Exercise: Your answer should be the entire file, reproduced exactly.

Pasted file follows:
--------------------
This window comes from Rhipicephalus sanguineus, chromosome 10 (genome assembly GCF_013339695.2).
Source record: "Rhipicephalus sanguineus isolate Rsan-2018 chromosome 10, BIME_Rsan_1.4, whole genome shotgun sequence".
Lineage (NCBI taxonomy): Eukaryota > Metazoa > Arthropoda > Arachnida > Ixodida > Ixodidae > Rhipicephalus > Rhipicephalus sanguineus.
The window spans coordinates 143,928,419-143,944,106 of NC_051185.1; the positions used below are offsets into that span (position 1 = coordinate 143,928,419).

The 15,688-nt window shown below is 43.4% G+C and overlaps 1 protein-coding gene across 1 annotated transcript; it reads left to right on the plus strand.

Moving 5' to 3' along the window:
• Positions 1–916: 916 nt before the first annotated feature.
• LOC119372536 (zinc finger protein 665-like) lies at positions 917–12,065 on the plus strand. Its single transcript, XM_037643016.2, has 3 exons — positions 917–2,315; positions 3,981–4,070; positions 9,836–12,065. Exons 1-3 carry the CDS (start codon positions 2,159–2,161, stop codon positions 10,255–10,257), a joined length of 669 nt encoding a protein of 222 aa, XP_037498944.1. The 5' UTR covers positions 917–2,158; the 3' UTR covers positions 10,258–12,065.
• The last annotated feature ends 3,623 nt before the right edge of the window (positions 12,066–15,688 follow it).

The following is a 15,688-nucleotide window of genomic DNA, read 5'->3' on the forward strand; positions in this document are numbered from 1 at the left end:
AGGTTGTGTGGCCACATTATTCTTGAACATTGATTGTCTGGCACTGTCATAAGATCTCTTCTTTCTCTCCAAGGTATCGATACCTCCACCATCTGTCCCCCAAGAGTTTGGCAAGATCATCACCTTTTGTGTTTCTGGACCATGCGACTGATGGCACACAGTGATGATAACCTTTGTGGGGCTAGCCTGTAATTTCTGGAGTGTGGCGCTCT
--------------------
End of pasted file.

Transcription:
This window comes from Rhipicephalus sanguineus, chromosome 10 (genome assembly GCF_013339695.2).
Source record: "Rhipicephalus sanguineus isolate Rsan-2018 chromosome 10, BIME_Rsan_1.4, whole genome shotgun sequence".
Lineage (NCBI taxonomy): Eukaryota > Metazoa > Arthropoda > Arachnida > Ixodida > Ixodidae > Rhipicephalus > Rhipicephalus sanguineus.
The window spans coordinates 143,928,419-143,944,106 of NC_051185.1; the positions used below are offsets into that span (position 1 = coordinate 143,928,419).

The 15,688-nt window shown below is 43.4% G+C and overlaps 1 protein-coding gene across 1 annotated transcript; it reads left to right on the plus strand.

Moving 5' to 3' along the window:
• Positions 1–916: 916 nt before the first annotated feature.
• LOC119372536 (zinc finger protein 665-like) lies at positions 917–12,065 on the plus strand. Its single transcript, XM_037643016.2, has 3 exons — positions 917–2,315; positions 3,981–4,070; positions 9,836–12,065. Exons 1-3 carry the CDS (start codon positions 2,159–2,161, stop codon positions 10,255–10,257), a joined length of 669 nt encoding a protein of 222 aa, XP_037498944.1. The 5' UTR covers positions 917–2,158; the 3' UTR covers positions 10,258–12,065.
• The last annotated feature ends 3,623 nt before the right edge of the window (positions 12,066–15,688 follow it).

The following is a 15,688-nucleotide window of genomic DNA, read 5'->3' on the forward strand; positions in this document are numbered from 1 at the left end:
AGGTTGTGTGGCCACATTATTCTTGAACATTGATTGTCTGGCACTGTCATAAGATCTCTTCTTTCTCTCCAAGGTATCGATACCTCCACCATCTGTCCCCCAAGAGTTTGGCAAGATCATCACCTTTTGTGTTTCTGGACCATGCGACTGATGGCACACAGTGATGATAACCTTTGTGGGGCTAGCCTGTAATTTCTGGAGTGTGGCGCTCT